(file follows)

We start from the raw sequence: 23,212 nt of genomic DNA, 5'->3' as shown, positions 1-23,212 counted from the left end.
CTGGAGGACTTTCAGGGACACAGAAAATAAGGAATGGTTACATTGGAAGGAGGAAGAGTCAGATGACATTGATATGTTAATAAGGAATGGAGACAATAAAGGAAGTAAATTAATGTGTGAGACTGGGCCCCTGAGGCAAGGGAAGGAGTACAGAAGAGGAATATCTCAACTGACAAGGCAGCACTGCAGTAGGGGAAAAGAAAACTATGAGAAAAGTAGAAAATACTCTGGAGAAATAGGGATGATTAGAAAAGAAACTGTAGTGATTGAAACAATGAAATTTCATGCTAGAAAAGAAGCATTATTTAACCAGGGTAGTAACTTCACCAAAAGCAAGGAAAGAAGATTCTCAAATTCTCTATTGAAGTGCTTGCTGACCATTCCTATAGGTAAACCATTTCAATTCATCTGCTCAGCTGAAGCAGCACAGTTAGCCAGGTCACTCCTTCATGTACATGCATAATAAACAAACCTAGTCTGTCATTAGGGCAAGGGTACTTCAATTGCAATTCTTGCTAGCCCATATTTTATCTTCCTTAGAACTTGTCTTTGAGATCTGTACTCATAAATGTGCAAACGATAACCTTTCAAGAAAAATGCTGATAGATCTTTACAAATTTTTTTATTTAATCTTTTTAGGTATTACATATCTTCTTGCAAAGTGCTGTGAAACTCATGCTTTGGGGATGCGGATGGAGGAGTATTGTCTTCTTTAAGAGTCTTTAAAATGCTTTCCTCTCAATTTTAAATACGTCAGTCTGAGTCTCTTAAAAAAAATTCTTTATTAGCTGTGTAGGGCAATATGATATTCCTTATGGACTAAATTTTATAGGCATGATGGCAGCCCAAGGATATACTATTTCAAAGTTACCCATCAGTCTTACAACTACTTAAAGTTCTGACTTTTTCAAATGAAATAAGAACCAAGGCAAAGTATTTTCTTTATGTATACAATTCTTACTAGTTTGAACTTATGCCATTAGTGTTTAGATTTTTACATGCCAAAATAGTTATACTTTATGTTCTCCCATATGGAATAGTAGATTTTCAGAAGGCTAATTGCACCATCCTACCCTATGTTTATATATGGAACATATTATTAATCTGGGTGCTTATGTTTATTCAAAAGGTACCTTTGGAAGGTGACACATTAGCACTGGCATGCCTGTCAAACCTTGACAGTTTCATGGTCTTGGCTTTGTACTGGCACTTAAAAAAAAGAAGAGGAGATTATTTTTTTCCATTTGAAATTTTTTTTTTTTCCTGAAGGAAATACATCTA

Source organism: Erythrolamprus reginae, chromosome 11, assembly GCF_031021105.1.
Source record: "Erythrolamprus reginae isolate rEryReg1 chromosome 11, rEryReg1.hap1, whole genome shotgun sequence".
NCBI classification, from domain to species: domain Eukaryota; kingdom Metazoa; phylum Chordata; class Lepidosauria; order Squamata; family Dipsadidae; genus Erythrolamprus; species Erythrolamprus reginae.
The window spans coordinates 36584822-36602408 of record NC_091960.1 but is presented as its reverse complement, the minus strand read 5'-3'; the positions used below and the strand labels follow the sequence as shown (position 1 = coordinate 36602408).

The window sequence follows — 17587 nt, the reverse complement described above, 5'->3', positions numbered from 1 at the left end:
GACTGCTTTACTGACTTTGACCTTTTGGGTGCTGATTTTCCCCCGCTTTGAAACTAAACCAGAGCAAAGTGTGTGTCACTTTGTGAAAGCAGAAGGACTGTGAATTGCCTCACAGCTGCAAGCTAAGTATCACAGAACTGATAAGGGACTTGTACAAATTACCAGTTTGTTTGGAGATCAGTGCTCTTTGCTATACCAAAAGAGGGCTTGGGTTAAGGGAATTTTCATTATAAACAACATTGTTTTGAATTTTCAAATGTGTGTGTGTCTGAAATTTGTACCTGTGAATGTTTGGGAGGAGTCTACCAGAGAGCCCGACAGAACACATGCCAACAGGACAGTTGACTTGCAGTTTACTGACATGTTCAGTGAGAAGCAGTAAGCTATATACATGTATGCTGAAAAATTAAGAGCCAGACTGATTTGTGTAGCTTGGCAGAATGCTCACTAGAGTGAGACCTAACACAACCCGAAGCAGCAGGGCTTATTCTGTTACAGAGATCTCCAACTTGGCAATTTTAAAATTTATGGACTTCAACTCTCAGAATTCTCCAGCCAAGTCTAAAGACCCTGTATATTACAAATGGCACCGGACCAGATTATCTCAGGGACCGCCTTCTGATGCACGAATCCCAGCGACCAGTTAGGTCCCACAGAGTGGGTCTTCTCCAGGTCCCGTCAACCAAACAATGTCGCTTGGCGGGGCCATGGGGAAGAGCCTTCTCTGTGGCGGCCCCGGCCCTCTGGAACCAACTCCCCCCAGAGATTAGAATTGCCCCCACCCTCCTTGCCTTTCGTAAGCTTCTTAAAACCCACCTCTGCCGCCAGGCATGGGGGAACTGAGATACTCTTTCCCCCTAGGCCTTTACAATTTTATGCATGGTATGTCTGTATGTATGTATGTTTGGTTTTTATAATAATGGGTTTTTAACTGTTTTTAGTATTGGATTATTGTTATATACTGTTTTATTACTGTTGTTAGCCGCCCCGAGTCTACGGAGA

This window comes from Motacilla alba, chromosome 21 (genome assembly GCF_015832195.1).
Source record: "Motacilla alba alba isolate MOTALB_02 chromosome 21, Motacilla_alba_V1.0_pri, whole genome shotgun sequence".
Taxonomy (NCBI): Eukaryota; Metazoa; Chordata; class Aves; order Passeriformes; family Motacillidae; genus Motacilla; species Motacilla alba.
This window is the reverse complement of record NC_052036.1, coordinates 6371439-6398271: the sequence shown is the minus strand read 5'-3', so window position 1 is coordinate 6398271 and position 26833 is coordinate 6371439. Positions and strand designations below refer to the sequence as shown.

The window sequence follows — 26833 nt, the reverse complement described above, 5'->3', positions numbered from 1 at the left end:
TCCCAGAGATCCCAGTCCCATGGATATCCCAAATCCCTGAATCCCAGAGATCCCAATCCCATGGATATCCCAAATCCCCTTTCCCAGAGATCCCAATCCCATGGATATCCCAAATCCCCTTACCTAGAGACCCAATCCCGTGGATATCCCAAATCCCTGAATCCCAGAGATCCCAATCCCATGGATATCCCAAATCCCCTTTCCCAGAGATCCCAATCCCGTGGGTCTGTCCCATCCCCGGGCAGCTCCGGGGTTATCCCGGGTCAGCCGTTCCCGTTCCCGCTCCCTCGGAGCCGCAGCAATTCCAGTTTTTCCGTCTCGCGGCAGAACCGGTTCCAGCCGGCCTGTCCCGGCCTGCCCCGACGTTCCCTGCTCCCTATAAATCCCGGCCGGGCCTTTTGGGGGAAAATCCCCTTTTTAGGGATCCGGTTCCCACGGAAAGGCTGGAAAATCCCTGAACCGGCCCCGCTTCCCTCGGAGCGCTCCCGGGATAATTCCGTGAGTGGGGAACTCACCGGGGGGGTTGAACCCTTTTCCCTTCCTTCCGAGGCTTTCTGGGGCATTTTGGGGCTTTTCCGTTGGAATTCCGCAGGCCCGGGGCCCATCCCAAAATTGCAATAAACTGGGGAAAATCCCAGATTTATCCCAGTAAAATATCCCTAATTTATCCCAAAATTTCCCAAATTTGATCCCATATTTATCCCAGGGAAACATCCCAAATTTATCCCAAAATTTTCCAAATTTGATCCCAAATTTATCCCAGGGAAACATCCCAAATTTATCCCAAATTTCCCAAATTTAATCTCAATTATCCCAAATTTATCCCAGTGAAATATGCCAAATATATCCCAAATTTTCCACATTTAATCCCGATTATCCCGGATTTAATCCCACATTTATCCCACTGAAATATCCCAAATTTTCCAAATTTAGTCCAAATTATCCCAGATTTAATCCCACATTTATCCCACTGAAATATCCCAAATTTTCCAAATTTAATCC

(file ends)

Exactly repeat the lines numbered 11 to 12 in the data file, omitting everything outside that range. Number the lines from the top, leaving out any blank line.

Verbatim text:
Taxonomy (NCBI): Eukaryota; Metazoa; Chordata; class Aves; order Passeriformes; family Motacillidae; genus Motacilla; species Motacilla alba.
This window is the reverse complement of record NC_052036.1, coordinates 6371439-6398271: the sequence shown is the minus strand read 5'-3', so window position 1 is coordinate 6398271 and position 26833 is coordinate 6371439. Positions and strand designations below refer to the sequence as shown.